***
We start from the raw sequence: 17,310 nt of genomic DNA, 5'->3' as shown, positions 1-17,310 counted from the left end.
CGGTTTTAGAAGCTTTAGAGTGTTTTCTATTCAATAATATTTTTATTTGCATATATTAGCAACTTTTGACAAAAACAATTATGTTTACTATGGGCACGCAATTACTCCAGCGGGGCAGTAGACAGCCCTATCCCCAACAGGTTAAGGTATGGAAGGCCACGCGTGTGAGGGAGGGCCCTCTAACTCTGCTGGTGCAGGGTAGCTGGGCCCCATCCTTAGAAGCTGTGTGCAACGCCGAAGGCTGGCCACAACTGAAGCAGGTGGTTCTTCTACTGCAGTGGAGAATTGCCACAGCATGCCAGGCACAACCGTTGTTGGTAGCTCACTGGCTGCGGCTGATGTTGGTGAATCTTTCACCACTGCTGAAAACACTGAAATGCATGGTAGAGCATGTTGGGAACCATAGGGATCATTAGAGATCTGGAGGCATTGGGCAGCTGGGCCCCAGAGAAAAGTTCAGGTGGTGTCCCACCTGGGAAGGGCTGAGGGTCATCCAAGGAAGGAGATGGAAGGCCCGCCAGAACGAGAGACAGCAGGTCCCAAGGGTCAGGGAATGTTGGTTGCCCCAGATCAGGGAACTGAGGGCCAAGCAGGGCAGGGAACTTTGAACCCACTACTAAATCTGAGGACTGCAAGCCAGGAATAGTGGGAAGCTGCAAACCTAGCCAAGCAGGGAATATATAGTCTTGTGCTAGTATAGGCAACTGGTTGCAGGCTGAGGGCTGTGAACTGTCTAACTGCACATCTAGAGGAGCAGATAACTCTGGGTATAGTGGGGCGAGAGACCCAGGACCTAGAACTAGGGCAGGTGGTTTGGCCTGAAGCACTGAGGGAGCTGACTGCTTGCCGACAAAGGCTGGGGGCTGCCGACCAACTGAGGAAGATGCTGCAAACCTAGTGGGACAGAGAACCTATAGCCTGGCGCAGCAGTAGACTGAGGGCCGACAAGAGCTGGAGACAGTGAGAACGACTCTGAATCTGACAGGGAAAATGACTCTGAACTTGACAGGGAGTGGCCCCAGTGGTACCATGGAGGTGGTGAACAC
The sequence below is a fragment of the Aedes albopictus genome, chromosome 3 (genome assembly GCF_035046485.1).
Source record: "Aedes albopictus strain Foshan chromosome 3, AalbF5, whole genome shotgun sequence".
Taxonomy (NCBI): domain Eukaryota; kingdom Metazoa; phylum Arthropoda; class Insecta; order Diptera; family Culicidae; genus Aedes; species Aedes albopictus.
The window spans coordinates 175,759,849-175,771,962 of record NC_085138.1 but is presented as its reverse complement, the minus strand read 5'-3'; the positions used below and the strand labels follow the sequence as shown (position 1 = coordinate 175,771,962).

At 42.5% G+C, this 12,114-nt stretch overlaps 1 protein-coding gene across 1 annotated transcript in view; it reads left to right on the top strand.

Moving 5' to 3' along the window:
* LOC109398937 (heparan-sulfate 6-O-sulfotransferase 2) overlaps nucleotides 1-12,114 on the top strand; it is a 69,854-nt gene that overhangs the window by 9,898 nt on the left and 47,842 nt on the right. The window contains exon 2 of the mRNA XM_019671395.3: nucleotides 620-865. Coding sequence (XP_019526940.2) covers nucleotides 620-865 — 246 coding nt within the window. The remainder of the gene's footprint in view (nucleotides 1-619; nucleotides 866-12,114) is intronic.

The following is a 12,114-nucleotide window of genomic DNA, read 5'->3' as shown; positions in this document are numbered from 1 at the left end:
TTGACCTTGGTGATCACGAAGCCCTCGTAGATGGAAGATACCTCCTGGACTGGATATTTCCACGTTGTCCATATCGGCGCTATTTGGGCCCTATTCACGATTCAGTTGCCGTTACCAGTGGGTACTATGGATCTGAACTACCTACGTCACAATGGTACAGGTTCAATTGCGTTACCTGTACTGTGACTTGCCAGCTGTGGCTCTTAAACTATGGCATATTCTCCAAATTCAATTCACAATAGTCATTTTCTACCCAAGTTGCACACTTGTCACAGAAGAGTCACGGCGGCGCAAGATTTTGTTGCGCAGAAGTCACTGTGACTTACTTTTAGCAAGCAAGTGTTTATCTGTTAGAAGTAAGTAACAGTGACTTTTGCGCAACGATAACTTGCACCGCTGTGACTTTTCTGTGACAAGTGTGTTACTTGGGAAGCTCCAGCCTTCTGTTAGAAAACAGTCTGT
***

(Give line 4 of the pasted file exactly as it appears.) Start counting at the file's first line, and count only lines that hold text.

Source record: "Aedes albopictus strain Foshan chromosome 3, AalbF5, whole genome shotgun sequence".